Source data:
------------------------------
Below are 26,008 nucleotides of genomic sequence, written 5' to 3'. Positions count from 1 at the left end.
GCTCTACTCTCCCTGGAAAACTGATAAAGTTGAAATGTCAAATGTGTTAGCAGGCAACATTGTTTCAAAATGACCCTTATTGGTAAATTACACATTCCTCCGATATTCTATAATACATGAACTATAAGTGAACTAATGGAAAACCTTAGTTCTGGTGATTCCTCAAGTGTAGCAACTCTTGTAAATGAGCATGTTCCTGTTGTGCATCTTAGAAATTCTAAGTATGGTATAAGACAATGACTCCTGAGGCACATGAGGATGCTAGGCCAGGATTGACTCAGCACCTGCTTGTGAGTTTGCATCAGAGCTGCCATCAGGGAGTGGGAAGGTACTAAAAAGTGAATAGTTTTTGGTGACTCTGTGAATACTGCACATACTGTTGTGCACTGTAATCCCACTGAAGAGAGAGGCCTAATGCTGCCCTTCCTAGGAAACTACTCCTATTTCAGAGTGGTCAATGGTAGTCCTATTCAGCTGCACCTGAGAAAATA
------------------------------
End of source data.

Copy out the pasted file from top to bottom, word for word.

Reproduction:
Below are 26,008 nucleotides of genomic sequence, written 5' to 3'. Positions count from 1 at the left end.
GCTCTACTCTCCCTGGAAAACTGATAAAGTTGAAATGTCAAATGTGTTAGCAGGCAACATTGTTTCAAAATGACCCTTATTGGTAAATTACACATTCCTCCGATATTCTATAATACATGAACTATAAGTGAACTAATGGAAAACCTTAGTTCTGGTGATTCCTCAAGTGTAGCAACTCTTGTAAATGAGCATGTTCCTGTTGTGCATCTTAGAAATTCTAAGTATGGTATAAGACAATGACTCCTGAGGCACATGAGGATGCTAGGCCAGGATTGACTCAGCACCTGCTTGTGAGTTTGCATCAGAGCTGCCATCAGGGAGTGGGAAGGTACTAAAAAGTGAATAGTTTTTGGTGACTCTGTGAATACTGCACATACTGTTGTGCACTGTAATCCCACTGAAGAGAGAGGCCTAATGCTGCCCTTCCTAGGAAACTACTCCTATTTCAGAGTGGTCAATGGTAGTCCTATTCAGCTGCACCTGAGAAAATA